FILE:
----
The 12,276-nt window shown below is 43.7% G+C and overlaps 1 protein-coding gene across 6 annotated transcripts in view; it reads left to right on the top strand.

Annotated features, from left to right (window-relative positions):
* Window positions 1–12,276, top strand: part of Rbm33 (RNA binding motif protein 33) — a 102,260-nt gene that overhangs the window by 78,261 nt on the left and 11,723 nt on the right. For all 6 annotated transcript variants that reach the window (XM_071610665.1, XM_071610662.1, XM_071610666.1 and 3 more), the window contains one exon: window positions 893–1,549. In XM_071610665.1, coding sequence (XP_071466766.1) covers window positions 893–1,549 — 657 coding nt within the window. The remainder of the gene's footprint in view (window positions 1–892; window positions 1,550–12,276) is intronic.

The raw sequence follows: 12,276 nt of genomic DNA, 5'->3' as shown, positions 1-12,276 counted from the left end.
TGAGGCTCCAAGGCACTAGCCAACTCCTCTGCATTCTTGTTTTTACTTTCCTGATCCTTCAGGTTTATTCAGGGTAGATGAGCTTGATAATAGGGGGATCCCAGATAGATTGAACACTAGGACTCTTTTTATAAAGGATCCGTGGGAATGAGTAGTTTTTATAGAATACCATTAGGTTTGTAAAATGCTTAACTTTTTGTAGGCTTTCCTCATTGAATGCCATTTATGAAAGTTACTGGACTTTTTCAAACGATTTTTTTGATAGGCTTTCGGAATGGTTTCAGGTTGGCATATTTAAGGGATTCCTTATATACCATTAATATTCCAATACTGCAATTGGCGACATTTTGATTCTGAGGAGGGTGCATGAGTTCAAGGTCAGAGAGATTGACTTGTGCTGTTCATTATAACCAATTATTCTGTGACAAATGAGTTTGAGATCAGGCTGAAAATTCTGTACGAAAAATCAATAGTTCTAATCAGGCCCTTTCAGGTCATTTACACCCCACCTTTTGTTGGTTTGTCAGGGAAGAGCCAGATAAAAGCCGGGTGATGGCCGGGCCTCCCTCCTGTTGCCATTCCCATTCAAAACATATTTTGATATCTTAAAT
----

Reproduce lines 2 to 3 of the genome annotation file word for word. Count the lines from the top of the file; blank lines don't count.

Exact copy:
Annotated features, from left to right (window-relative positions):
* Window positions 1–12,276, top strand: part of Rbm33 (RNA binding motif protein 33) — a 102,260-nt gene that overhangs the window by 78,261 nt on the left and 11,723 nt on the right. For all 6 annotated transcript variants that reach the window (XM_071610665.1, XM_071610662.1, XM_071610666.1 and 3 more), the window contains one exon: window positions 893–1,549. In XM_071610665.1, coding sequence (XP_071466766.1) covers window positions 893–1,549 — 657 coding nt within the window. The remainder of the gene's footprint in view (window positions 1–892; window positions 1,550–12,276) is intronic.